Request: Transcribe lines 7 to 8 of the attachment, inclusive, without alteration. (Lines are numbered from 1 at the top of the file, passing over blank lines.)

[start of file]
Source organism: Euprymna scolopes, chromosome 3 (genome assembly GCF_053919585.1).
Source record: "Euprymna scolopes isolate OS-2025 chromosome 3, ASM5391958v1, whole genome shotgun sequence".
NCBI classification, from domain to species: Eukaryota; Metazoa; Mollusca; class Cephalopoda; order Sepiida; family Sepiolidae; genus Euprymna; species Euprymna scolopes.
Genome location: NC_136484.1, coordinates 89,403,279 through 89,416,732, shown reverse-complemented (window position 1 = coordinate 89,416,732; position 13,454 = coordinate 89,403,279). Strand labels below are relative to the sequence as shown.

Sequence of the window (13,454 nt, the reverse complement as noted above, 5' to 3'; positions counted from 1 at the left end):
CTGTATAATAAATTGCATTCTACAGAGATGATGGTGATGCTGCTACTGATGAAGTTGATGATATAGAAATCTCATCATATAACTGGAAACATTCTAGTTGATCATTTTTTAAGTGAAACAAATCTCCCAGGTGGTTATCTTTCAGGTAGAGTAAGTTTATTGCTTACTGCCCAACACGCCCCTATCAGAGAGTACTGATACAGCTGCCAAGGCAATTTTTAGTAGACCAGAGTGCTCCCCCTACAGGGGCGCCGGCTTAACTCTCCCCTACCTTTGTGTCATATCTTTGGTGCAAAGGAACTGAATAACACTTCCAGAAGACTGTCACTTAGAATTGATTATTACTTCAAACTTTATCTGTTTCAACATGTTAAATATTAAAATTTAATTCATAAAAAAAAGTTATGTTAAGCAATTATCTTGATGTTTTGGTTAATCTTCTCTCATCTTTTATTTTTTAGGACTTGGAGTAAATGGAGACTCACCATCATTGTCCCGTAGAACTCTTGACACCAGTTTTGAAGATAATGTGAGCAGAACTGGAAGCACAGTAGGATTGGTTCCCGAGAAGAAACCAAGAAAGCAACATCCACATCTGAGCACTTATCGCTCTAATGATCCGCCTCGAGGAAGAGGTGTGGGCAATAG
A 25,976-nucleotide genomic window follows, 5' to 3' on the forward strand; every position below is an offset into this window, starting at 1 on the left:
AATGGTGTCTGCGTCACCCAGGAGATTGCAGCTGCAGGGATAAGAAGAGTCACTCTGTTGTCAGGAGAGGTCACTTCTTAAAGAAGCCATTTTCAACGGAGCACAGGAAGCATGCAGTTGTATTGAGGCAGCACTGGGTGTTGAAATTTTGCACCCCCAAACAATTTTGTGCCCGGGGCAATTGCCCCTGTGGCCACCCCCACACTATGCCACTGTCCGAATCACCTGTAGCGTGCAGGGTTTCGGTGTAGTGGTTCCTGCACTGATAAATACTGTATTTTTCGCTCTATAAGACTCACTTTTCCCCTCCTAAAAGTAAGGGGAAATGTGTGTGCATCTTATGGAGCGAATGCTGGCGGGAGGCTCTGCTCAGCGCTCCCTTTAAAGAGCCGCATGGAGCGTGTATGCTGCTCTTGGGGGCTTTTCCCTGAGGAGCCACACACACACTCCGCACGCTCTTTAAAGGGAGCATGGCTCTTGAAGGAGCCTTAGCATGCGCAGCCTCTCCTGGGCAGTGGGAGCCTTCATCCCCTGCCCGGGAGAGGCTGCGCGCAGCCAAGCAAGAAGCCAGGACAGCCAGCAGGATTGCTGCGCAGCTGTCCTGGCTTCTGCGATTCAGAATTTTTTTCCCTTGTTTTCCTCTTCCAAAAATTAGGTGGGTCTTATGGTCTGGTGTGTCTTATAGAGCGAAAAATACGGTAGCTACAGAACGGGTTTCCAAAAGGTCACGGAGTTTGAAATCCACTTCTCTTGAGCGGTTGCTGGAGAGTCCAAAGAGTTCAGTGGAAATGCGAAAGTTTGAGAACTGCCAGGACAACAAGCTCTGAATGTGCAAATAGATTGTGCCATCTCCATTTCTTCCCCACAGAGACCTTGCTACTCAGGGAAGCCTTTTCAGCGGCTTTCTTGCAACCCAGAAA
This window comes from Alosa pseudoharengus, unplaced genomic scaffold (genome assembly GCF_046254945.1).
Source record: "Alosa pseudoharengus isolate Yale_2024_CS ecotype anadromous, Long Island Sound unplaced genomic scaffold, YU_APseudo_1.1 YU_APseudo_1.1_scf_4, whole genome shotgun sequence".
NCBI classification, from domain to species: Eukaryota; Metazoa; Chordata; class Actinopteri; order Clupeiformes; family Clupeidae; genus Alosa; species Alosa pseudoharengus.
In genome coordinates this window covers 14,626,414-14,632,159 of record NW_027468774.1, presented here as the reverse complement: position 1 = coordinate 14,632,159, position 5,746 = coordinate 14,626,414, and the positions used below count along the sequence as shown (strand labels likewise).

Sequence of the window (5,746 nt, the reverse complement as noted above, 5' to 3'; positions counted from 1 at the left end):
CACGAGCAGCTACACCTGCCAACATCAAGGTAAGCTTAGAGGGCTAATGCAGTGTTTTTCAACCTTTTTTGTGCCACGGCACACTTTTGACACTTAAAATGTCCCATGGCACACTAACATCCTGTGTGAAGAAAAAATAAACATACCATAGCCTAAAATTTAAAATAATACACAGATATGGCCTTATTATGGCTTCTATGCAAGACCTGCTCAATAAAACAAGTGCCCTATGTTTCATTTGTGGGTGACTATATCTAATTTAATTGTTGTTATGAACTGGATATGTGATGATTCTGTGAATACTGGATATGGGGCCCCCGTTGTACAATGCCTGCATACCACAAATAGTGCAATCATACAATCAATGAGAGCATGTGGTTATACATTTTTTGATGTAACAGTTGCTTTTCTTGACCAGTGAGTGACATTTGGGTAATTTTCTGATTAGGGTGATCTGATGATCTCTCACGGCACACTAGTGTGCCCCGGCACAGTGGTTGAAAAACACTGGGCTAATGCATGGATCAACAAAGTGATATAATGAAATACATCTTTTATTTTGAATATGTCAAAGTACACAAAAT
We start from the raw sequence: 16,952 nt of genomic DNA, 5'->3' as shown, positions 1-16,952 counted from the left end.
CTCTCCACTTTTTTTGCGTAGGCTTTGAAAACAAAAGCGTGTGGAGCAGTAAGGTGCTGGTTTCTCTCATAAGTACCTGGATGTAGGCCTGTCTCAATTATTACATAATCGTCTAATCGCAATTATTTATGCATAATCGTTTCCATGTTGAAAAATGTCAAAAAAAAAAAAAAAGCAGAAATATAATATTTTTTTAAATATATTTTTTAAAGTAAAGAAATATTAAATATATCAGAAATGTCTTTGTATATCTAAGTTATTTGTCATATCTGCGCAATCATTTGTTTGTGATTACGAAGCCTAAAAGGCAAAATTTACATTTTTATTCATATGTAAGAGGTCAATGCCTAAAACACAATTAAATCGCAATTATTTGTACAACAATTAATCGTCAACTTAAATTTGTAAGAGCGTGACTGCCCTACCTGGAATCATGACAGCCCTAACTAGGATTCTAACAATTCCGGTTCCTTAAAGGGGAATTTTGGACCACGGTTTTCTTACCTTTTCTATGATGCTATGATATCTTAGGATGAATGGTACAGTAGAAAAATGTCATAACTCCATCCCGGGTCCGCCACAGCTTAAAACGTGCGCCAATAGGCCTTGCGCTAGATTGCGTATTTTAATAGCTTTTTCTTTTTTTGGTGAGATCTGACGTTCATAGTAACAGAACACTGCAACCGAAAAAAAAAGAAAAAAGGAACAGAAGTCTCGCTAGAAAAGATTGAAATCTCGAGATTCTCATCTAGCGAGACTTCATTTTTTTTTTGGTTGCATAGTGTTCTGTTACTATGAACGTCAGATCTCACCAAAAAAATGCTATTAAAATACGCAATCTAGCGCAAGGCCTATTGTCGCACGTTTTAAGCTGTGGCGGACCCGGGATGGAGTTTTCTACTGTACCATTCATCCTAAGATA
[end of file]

A 25,976-nucleotide genomic window follows, 5' to 3' on the forward strand; every position below is an offset into this window, starting at 1 on the left:
AATGGTGTCTGCGTCACCCAGGAGATTGCAGCTGCAGGGATAAGAAGAGTCACTCTGTTGTCAGGAGAGGTCACTTCTTAAAGAAGCCATTTTCAACGGAGCACAGGAAGCATGCAGTTGTATTGAGGCAGCACTGGGTGTTGAAATTTTGCACCCCCAAACAATTTTGTGCCCGGGGCAATTGCCCCTGTGGCCACCCCCACACTATGCCACTGTCCGAATCACCTGTAGCGTGCAGGGTTTCGGTGTAGTGGTTCCTGCACTGATAAATACTGTATTTTTCGCTCTATAAGACTCACTTTTCCCCTCCTAAAAGTAAGGGGAAATGTGTGTGCATCTTATGGAGCGAATGCTGGCGGGAGGCTCTGCTCAGCGCTCCCTTTAAAGAGCCGCATGGAGCGTGTATGCTGCTCTTGGGGGCTTTTCCCTGAGGAGCCACACACACACTCCGCACGCTCTTTAAAGGGAGCATGGCTCTTGAAGGAGCCTTAGCATGCGCAGCCTCTCCTGGGCAGTGGGAGCCTTCATCCCCTGCCCGGGAGAGGCTGCGCGCAGCCAAGCAAGAAGCCAGGACAGCCAGCAGGATTGCTGCGCAGCTGTCCTGGCTTCTGCGATTCAGAATTTTTTTCCCTTGTTTTCCTCTTCCAAAAATTAGGTGGGTCTTATGGTCTGGTGTGTCTTATAGAGCGAAAAATACGGTAGCTACAGAACGGGTTTCCAAAAGGTCACGGAGTTTGAAATCCACTTCTCTTGAGCGGTTGCTGGAGAGTCCAAAGAGTTCAGTGGAAATGCGAAAGTTTGAGAACTGCCAGGACAACAAGCTCTGAATGTGCAAATAGATTGTGCCATCTCCATTTCTTCCCCACAGAGACCTTGCTACTCAGGGAAGCCTTTTCAGCGGCTTTCTTGCAACCCAGAAA